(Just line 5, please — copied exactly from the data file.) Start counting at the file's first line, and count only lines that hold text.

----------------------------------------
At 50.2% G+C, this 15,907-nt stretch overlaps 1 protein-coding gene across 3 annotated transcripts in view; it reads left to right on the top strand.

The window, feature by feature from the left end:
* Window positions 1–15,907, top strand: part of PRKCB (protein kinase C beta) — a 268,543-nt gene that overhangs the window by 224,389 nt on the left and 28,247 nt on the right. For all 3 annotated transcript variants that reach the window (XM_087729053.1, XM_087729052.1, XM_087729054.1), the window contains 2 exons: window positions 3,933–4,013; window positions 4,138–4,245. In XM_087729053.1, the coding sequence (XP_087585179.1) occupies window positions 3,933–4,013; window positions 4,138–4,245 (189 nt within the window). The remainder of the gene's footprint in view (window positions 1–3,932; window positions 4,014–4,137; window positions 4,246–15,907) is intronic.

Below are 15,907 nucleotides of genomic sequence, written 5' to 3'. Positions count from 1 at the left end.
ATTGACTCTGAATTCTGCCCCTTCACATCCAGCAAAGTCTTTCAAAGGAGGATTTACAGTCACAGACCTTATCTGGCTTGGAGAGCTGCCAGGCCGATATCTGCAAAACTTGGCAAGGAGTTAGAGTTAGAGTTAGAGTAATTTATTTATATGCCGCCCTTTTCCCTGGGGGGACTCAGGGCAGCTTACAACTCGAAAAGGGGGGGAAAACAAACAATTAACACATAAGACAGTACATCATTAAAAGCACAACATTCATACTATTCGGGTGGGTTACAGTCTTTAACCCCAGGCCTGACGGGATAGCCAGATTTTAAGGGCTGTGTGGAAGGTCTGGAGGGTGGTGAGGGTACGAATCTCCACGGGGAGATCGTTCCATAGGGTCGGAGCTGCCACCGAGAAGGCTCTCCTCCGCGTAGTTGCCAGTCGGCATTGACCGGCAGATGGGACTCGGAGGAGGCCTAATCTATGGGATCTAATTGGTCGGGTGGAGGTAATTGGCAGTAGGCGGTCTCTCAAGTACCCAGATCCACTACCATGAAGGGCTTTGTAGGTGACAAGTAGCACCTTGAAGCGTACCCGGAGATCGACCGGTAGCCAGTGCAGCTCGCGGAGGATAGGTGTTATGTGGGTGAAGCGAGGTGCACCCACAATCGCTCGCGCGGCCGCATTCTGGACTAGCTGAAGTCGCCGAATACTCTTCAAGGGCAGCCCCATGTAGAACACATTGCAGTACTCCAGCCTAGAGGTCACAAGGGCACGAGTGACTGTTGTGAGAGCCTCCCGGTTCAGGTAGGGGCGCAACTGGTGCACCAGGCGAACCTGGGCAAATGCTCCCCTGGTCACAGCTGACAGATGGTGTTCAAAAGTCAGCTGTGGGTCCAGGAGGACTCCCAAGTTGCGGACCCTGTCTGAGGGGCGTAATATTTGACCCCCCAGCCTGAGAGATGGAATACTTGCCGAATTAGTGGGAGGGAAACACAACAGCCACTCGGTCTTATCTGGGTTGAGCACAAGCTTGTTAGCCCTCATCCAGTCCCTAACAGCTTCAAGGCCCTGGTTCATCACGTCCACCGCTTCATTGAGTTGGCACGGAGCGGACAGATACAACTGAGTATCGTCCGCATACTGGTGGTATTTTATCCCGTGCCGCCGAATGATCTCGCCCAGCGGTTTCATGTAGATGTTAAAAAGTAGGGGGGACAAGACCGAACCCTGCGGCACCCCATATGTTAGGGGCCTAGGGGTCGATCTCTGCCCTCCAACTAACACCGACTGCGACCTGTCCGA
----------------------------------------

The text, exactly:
ATTGACTCTGAATTCTGCCCCTTCACATCCAGCAAAGTCTTTCAAAGGAGGATTTACAGTCACAGACCTTATCTGGCTTGGAGAGCTGCCAGGCCGATATCTGCAAAACTTGGCAAGGAGTTAGAGTTAGAGTTAGAGTAATTTATTTATATGCCGCCCTTTTCCCTGGGGGGACTCAGGGCAGCTTACAACTCGAAAAGGGGGGGAAAACAAACAATTAACACATAAGACAGTACATCATTAAAAGCACAACATTCATACTATTCGGGTGGGTTACAGTCTTTAACCCCAGGCCTGACGGGATAGCCAGATTTTAAGGGCTGTGTGGAAGGTCTGGAGGGTGGTGAGGGTACGAATCTCCACGGGGAGATCGTTCCATAGGGTCGGAGCTGCCACCGAGAAGGCTCTCCTCCGCGTAGTTGCCAGTCGGCATTGACCGGCAGATGGGACTCGGAGGAGGCCTAATCTATGGGATCTAATTGGTCGGGTGGAGGTAATTGGCAGTAGGCGGTCTCTCAAGTACCCAGATCCACTACCATGAAGGGCTTTGTAGGTGACAAGTAGCACCTTGAAGCGTACCCGGAGATCGACCGGTAGCCAGTGCAGCTCGCGGAGGATAGGTGTTATGTGGGTGAAGCGAGGTGCACCCACAATCGCTCGCGCGGCCGCATTCTGGACTAGCTGAAGTCGCCGAATACTCTTCAAGGGCAGCCCCATGTAGAACACATTGCAGTACTCCAGCCTAGAGGTCACAAGGGCACGAGTGACTGTTGTGAGAGCCTCCCGGTTCAGGTAGGGGCGCAACTGGTGCACCAGGCGAACCTGGGCAAATGCTCCCCTGGTCACAGCTGACAGATGGTGTTCAAAAGTCAGCTGTGGGTCCAGGAGGACTCCCAAGTTGCGGACCCTGTCTGAGGGGCGTAATATTTGACCCCCCAGCCTGAGAGATGGAATACTTGCCGAATTAGTGGGAGGGAAACACAACAGCCACTCGGTCTTATCTGGGTTGAGCACAAGCTTGTTAGCCCTCATCCAGTCCCTAACAGCTTCAAGGCCCTGGTTCATCACGTCCACCGCTTCATTGAGTTGGCACGGAGCGGACAGATACAACTGAGTATCGTCCGCATACTGGTGGTATTTTATCCCGTGCCGCCGAATGATCTCGCCCAGCGGTTTCATGTAGATGTTAAAAAGTAGGGGGGACAAGACCGAACCCTGCGGCACCCCATATGTTAGGGGCCTAGGGGTCGATCTCTGCCCTCCAACTAACACCGACTGCGACCTGTCCGA